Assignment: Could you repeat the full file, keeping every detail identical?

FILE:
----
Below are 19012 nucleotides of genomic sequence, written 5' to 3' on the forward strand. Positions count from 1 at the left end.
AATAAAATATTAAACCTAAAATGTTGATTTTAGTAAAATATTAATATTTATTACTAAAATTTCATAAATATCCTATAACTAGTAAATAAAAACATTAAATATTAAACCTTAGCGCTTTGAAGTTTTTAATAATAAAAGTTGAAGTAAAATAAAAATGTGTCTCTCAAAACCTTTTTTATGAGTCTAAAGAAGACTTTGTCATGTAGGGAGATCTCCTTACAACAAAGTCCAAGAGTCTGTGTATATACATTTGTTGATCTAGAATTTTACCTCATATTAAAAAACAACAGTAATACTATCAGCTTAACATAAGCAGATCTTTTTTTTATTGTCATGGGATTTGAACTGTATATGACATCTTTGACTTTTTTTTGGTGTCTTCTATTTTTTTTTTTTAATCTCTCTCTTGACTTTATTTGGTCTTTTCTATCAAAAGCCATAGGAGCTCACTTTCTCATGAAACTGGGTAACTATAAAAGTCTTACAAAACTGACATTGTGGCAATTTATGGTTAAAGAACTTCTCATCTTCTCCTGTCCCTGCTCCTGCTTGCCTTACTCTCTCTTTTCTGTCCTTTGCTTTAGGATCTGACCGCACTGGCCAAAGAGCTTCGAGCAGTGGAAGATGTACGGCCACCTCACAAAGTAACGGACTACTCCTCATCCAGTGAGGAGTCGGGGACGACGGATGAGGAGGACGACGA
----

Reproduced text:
Below are 19012 nucleotides of genomic sequence, written 5' to 3' on the forward strand. Positions count from 1 at the left end.
AATAAAATATTAAACCTAAAATGTTGATTTTAGTAAAATATTAATATTTATTACTAAAATTTCATAAATATCCTATAACTAGTAAATAAAAACATTAAATATTAAACCTTAGCGCTTTGAAGTTTTTAATAATAAAAGTTGAAGTAAAATAAAAATGTGTCTCTCAAAACCTTTTTTATGAGTCTAAAGAAGACTTTGTCATGTAGGGAGATCTCCTTACAACAAAGTCCAAGAGTCTGTGTATATACATTTGTTGATCTAGAATTTTACCTCATATTAAAAAACAACAGTAATACTATCAGCTTAACATAAGCAGATCTTTTTTTTATTGTCATGGGATTTGAACTGTATATGACATCTTTGACTTTTTTTTGGTGTCTTCTATTTTTTTTTTTTAATCTCTCTCTTGACTTTATTTGGTCTTTTCTATCAAAAGCCATAGGAGCTCACTTTCTCATGAAACTGGGTAACTATAAAAGTCTTACAAAACTGACATTGTGGCAATTTATGGTTAAAGAACTTCTCATCTTCTCCTGTCCCTGCTCCTGCTTGCCTTACTCTCTCTTTTCTGTCCTTTGCTTTAGGATCTGACCGCACTGGCCAAAGAGCTTCGAGCAGTGGAAGATGTACGGCCACCTCACAAAGTAACGGACTACTCCTCATCCAGTGAGGAGTCGGGGACGACGGATGAGGAGGACGACGA